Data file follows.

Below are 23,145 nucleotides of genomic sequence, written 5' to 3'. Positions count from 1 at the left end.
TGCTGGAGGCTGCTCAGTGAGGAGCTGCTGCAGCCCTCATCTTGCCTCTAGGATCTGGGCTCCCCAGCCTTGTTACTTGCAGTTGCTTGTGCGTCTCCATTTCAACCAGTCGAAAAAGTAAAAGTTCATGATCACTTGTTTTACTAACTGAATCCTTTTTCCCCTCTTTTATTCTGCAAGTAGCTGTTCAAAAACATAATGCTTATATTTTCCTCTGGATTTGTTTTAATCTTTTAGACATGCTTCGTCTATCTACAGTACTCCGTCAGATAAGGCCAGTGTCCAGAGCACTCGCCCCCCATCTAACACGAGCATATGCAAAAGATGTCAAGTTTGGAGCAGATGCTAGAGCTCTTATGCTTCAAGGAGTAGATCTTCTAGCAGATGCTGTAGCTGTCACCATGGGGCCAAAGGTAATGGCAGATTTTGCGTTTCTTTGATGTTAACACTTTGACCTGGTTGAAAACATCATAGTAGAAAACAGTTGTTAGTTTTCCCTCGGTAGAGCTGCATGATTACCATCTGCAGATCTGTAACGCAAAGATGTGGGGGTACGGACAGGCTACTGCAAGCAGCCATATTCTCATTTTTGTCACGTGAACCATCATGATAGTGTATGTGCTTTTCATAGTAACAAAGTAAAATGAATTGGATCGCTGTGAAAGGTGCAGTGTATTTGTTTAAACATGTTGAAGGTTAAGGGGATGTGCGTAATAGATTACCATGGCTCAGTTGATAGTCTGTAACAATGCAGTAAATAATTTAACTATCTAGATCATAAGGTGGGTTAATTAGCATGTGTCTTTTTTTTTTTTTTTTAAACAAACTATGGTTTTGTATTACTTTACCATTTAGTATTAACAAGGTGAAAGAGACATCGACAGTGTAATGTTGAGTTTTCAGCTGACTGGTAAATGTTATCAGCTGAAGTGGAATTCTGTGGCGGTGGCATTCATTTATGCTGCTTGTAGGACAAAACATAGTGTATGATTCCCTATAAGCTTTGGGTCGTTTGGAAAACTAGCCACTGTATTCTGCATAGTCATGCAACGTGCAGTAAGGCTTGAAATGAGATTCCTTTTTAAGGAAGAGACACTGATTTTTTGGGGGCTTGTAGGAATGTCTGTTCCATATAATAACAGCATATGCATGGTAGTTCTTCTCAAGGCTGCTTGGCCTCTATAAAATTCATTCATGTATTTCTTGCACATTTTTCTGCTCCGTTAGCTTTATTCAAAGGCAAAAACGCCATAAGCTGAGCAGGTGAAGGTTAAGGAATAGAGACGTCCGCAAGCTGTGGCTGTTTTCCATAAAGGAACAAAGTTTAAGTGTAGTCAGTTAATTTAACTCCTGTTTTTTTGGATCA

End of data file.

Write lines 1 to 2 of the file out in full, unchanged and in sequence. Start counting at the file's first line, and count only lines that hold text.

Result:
Below are 23,145 nucleotides of genomic sequence, written 5' to 3'. Positions count from 1 at the left end.
TGCTGGAGGCTGCTCAGTGAGGAGCTGCTGCAGCCCTCATCTTGCCTCTAGGATCTGGGCTCCCCAGCCTTGTTACTTGCAGTTGCTTGTGCGTCTCCATTTCAACCAGTCGAAAAAGTAAAAGTTCATGATCACTTGTTTTACTAACTGAATCCTTTTTCCCCTCTTTTATTCTGCAAGTAGCTGTTCAAAAACATAATGCTTATATTTTCCTCTGGATTTGTTTTAATCTTTTAGACATGCTTCGTCTATCTACAGTACTCCGTCAGATAAGGCCAGTGTCCAGAGCACTCGCCCCCCATCTAACACGAGCATATGCAAAAGATGTCAAGTTTGGAGCAGATGCTAGAGCTCTTATGCTTCAAGGAGTAGATCTTCTAGCAGATGCTGTAGCTGTCACCATGGGGCCAAAGGTAATGGCAGATTTTGCGTTTCTTTGATGTTAACACTTTGACCTGGTTGAAAACATCATAGTAGAAAACAGTTGTTAGTTTTCCCTCGGTAGAGCTGCATGATTACCATCTGCAGATCTGTAACGCAAAGATGTGGGGGTACGGACAGGCTACTGCAAGCAGCCATATTCTCATTTTTGTCACGTGAACCATCATGATAGTGTATGTGCTTTTCATAGTAACAAAGTAAAATGAATTGGATCGCTGTGAAAGGTGCAGTGTATTTGTTTAAACATGTTGAAGGTTAAGGGGATGTGCGTAATAGATTACCATGGCTCAGTTGATAGTCTGTAACAATGCAGTAAATAATTTAACTATCTAGATCATAAGGTGGGTTAATTAGCATGTGTCTTTTTTTTTTTTTTTTAAACAAACTATGGTTTTGTATTACTTTACCATTTAGTATTAACAAGGTGAAAGAGACATCGACAGTGTAATGTTGAGTTTTCAGCTGACTGGTAAATGTTATCAGCTGAAGTGGAATTCTGTGGCGGTGGCATTCATTTATGCTGCTTGTAGGACAAAACATAGTGTATGATTCCCTATAAGCTTTGGGTCGTTTGGAAAACTAGCCACTGTATTCTGCATAGTCATGCAACGTGCAGTAAGGCTTGAAATGAGATTCCTTTTTAAGGAAGAGACACTGATTTTTTGGGGGCTTGTAGGAATGTCTGTTCCATATAATAACAGCATATGCATGGTAGTTCTTCTCAAGGCTGCTTGGCCTCTATAAAATTCATTCATGTATTTCTTGCACATTTTTCTGCTCCGTTAGCTTTATTCAAAGGCAAAAACGCCATAAGCTGAGCAGGTGAAGGTTAAGGAATAGAGACGTCCGCAAGCTGTGGCTGTTTTCCATAAAGGAACAAAGTTTAAGTGTAGTCAGTTAATTTAACTCCTGTTTTTTTGGATCA